This 7"-long bird has bright blue head, back and tail with a rust-colored breast and white under belly. The female is similar, with a slightly grayer blue on the tail and wings.
Habitat and Nesting
Eastern Bluebirds prefer mixed hardwood forests and grasslands, including meadows, prairies and pastures plus human-made grasslands like cemeteries and golf courses.
Bluebirds typically migrate to southern states in the winter months, but some will overwinter in Minnesota, returning in March. They nest beginning in mid- to late April, building cup-shaped nests in existing cavities, including nest boxes. Females incubate 4-5 pale blue eggs for 12-14 days. Male and Female Eastern Bluebirds feed their fledglings.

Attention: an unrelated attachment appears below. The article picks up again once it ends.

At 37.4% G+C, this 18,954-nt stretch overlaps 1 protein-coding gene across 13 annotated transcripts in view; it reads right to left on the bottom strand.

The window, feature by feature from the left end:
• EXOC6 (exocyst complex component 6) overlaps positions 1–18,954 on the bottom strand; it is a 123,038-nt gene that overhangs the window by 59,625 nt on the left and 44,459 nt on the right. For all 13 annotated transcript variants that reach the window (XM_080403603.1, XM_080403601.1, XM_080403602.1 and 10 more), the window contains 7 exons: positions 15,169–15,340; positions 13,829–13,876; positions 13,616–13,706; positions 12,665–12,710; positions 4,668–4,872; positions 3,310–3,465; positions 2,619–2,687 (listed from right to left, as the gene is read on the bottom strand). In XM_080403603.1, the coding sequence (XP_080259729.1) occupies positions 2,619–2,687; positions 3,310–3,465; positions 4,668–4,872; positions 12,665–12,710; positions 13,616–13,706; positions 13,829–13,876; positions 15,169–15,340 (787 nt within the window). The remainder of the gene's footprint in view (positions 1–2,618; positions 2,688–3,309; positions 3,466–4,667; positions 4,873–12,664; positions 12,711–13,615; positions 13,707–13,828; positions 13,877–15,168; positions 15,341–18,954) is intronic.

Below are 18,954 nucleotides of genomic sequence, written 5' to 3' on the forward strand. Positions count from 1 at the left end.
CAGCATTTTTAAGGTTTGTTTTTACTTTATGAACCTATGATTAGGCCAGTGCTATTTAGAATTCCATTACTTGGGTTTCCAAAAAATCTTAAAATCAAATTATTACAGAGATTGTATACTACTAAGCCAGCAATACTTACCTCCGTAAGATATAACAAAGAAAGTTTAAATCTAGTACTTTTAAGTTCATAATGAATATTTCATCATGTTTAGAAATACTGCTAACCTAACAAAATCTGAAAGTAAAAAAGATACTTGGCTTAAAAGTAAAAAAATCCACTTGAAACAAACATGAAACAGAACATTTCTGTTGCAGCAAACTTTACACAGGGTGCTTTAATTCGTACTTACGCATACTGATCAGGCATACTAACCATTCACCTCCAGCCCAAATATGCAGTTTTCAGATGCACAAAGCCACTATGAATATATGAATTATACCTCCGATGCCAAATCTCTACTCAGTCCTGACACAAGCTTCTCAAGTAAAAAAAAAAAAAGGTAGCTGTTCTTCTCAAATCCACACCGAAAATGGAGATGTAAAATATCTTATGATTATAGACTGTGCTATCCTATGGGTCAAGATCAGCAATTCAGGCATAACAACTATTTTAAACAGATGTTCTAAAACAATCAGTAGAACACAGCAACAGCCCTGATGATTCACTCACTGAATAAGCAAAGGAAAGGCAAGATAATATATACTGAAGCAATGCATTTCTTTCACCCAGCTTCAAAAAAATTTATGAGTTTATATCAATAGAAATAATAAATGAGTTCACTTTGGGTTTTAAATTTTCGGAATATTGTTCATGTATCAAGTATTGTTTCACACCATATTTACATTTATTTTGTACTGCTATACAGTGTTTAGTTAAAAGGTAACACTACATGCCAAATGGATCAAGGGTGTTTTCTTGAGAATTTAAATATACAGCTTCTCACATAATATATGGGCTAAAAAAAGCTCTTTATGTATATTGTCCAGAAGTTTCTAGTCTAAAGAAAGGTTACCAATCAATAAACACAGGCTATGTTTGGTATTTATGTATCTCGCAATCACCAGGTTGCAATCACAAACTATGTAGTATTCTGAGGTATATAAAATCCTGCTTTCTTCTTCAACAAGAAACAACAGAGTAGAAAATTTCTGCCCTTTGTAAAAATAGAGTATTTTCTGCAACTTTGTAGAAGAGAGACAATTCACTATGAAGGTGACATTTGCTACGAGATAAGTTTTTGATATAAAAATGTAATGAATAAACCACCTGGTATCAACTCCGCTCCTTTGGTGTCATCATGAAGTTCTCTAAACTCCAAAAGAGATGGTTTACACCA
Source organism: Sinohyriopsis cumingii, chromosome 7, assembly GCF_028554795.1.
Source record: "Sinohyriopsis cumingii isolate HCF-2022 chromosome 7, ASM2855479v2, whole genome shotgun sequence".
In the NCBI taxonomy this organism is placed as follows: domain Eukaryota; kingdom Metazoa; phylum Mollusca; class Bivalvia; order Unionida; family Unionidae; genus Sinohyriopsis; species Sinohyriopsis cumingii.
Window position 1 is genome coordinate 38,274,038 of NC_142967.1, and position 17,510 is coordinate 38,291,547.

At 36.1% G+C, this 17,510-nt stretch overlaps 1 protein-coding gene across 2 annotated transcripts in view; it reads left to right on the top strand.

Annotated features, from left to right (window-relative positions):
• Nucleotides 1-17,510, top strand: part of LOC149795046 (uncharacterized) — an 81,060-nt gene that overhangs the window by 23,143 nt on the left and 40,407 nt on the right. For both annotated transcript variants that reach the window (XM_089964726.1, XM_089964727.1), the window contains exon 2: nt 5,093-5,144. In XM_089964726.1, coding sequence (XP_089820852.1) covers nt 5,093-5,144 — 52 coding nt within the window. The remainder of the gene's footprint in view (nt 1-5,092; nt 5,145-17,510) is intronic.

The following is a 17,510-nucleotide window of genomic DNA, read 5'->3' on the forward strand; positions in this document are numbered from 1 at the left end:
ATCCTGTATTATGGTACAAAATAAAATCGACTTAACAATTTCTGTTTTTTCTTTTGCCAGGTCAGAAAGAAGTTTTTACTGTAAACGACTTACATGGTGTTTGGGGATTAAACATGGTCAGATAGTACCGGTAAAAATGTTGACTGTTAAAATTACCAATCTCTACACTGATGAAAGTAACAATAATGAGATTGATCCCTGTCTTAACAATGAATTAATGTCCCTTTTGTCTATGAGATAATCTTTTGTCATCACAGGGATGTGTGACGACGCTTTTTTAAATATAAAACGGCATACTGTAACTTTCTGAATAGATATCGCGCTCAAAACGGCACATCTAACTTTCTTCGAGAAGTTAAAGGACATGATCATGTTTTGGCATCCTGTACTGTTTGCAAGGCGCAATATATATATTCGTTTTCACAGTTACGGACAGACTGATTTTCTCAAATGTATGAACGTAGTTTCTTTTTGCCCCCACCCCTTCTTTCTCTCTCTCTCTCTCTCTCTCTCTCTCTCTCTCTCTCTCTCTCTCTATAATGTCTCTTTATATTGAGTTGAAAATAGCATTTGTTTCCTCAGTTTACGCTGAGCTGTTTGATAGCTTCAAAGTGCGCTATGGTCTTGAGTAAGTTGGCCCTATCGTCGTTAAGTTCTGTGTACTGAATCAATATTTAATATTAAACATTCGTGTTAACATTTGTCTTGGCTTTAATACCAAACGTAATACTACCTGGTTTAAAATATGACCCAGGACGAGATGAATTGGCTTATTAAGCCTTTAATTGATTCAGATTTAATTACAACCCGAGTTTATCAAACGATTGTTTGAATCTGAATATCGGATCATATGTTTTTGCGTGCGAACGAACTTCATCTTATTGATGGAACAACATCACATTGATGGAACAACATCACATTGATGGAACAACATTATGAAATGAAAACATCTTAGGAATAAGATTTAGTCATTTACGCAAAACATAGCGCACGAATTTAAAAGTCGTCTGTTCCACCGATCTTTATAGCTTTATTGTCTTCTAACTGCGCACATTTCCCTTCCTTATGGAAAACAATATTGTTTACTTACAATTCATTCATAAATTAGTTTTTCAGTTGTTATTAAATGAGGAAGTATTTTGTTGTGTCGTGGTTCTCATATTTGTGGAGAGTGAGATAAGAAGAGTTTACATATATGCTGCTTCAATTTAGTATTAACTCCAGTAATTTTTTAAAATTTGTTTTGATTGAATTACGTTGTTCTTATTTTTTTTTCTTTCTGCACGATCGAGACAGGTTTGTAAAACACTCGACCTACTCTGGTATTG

Eastern Bluebirds are primarily insectivores, ingesting spiders, live and dried mealworms, millipedes, caterpillars and other delectable lawn bugs. It is vital to the ongoing health of the bluebird population to provide a pesticide- or chemical-free yard.
During the early spring and late fall, when insects are less plentiful, the bluebirds will dine on sumac seeds and honeysuckle, as well as several types of berries and grapes. They also have been attracted to feeders using nut meats, suet and raisins.
Want to learn more?
For more information on the Eastern Bluebird, visit the North American Bluebird Society.